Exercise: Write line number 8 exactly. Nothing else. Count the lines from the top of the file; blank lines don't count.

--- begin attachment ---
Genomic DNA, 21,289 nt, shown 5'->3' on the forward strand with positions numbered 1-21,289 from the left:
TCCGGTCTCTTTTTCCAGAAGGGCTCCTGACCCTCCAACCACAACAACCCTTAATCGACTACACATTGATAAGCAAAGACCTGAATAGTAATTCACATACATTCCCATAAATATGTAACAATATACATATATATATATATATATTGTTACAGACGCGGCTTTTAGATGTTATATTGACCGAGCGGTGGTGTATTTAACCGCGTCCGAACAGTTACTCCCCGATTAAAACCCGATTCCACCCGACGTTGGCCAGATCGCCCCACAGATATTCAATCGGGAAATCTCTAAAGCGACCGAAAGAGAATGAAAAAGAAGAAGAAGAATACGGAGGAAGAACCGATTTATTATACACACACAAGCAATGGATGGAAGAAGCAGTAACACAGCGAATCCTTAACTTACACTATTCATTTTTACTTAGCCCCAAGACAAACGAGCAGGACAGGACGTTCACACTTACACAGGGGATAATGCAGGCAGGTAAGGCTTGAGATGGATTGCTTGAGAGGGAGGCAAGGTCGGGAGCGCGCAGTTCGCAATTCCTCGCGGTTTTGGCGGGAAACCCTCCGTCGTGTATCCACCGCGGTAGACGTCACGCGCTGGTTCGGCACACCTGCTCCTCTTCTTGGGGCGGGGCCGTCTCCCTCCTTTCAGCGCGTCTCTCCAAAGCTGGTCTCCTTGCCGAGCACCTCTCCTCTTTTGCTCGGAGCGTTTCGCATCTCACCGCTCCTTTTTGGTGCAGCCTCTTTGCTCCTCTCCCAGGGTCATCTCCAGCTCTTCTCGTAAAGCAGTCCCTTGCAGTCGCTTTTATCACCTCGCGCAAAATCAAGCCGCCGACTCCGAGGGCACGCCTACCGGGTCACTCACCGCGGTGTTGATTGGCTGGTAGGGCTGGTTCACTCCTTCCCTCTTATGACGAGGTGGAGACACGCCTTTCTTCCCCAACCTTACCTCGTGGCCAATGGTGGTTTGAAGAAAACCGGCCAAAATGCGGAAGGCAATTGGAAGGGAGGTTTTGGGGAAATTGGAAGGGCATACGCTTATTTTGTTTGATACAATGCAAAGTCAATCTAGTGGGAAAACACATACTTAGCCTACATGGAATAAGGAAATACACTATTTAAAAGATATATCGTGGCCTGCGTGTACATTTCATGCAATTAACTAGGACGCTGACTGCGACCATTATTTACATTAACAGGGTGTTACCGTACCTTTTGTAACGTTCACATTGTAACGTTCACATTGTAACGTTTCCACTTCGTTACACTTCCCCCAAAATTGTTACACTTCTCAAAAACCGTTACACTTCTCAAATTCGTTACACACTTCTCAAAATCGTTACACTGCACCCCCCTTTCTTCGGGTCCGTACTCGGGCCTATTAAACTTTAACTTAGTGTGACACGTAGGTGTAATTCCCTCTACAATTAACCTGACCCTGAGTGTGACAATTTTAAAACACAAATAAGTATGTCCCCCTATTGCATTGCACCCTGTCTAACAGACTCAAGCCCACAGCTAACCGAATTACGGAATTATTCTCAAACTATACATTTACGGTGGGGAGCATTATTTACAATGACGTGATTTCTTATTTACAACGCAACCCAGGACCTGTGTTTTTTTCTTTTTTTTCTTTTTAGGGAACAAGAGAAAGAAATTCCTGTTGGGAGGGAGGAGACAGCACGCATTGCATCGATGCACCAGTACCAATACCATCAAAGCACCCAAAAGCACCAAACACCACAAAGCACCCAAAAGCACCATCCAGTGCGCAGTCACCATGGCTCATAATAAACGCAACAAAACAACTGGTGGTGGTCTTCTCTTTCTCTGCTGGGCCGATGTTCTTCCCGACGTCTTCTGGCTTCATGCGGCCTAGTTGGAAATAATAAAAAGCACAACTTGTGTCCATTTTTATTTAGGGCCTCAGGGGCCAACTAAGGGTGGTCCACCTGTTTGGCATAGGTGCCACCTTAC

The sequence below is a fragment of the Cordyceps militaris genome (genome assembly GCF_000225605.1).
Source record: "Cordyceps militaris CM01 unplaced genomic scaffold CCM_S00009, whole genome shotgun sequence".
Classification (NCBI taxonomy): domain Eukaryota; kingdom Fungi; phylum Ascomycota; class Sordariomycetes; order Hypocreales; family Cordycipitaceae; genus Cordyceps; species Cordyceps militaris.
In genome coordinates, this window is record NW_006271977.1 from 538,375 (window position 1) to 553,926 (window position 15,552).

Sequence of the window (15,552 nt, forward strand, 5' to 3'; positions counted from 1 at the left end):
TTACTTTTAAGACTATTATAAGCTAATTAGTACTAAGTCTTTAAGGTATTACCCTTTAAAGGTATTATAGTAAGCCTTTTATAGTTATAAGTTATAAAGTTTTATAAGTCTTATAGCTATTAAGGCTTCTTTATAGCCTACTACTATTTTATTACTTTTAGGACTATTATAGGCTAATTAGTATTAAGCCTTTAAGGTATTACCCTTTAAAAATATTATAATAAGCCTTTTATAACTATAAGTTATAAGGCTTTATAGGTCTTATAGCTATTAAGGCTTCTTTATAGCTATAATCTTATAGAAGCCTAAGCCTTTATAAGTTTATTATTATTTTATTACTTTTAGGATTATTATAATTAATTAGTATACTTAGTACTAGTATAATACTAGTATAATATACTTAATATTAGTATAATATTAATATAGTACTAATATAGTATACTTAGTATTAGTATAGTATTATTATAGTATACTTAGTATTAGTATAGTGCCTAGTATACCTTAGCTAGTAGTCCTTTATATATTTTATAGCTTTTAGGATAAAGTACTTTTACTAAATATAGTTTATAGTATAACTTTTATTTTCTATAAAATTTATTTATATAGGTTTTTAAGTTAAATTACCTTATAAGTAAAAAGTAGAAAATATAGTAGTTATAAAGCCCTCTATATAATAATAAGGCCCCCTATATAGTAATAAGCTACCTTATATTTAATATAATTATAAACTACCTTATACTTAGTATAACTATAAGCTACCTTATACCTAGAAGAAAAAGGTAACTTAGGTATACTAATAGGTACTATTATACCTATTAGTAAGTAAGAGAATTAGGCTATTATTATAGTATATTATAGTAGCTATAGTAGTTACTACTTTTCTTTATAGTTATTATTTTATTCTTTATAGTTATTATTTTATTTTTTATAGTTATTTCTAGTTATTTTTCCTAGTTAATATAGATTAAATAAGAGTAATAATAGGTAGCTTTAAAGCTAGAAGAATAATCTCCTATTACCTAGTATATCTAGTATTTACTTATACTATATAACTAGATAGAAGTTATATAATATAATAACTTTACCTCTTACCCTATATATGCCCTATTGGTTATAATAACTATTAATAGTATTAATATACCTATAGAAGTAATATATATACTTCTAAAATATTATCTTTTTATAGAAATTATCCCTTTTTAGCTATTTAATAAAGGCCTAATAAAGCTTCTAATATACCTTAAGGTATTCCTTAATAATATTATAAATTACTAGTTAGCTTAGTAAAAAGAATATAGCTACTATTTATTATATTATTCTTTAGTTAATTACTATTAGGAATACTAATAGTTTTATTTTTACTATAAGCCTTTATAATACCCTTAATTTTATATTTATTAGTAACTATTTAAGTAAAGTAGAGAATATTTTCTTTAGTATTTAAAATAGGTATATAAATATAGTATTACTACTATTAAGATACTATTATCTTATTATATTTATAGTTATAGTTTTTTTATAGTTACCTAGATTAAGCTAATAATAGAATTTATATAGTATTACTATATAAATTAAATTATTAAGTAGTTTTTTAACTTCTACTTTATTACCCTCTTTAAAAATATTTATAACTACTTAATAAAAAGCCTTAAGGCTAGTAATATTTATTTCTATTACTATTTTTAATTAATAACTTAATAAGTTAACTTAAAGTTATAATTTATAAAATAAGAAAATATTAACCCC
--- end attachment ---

TTACTTTTAAGACTATTATAAGCTAATTAGTACTAAGTCTTTAAGGTATTACCCTTTAAAGGTATTATAGTAAGCCTTTTATAGTTATAAGTTATAAAGTTTTATAAGTCTTATAGCTATTAAGGCTTCTTTATAGCCTACTACTATTTTATTACTTTTAGGACTATTATAGGCTAATTAGTATTAAGCCTTTAAGGTATTACCCTTTAAAAATATTATAATAAGCCTTTTATAACTATAAGTTATAAGGCTTTATAGGTCTTATAGCTATTAAGGCTTCTTTATAGCTATAATCTTATAGAAGCCTAAGCCTTTATAAGTTTATTATTATTTTATTACTTTTAGGATTATTATAATTAATTAGTATACTTAGTACTAGTATAATACTAGTATAATATACTTAATATTAGTATAATATTAATATAGTACTAATATAGTATACTTAGTATTAGTATAGTATTATTATAGTATACTTAGTATTAGTATAGTGCCTAGTATACCTTAGCTAGTAGTCCTTTATATATTTTATAGCTTTTAGGATAAAGTACTTTTACTAAATATAGTTTATAGTATAACTTTTATTTTCTATAAAATTTATTTATATAGGTTTTTAAGTTAAATTACCTTATAAGTAAAAAGTAGAAAATATAGTAGTTATAAAGCCCTCTATATAATAATAAGGCCCCCTATATAGTAATAAGCTACCTTATATTTAATATAATTATAAACTACCTTATACTTAGTATAACTATAAGCTACCTTATACCTAGAAGAAAAAGGTAACTTAGGTATACTAATAGGTACTATTATACCTATTAGTAAGTAAGAGAATTAGGCTATTATTATAGTATATTATAGTAGCTATAGTAGTTACTACTTTTCTTTATAGTTATTATTTTATTCTTTATAGTTATTATTTTATTTTTTATAGTTATTTCTAGTTATTTTTCCTAGTTAATATAGATTAAATAAGAGTAATAATAGGTAGCTTTAAAGCTAGAAGAATAATCTCCTATTACCTAGTATATCTAGTATTTACTTATACTATATAACTAGATAGAAGTTATATAATATAATAACTTTACCTCTTACCCTATATATGCCCTATTGGTTATAATAACTATTAATAGTATTAATATACCTATAGAAGTAATATATATACTTCTAAAATATTATCTTTTTATAGAAATTATCCCTTTTTAGCTATTTAATAAAGGCCTAATAAAGCTTCTAATATACCTTAAGGTATTCCTTAATAATATTATAAATTACTAGTTAGCTTAGTAAAAAGAATATAGCTACTATTTATTATATTATTCTTTAGTTAATTACTATTAGGAATACTAATAGTTTTATTTTTACTATAAGCCTTTATAATACCCTTAATTTTATATTTATTAGTAACTATTTAAGTAAAGTAGAGAATATTTTCTTTAGTATTTAAAATAGGTATATAAATATAGTATTACTACTATTAAGATACTATTATCTTATTATATTTATAGTTATAGTTTTTTTATAGTTACCTAGATTAAGCTAATAATAGAATTTATATAGTATTACTATATAAATTAAATTATTAAGTAGTTTTTTAACTTCTACTTTATTACCCTCTTTAAAAATATTTATAACTACTTAATAAAAAGCCTTAAGGCTAGTAATATTTATTTCTATTACTATTTTTAATTAATAACTTAATAAGTTAACTTAAAGTTATAATTTATAAAATAAGAAAATATTAACCCC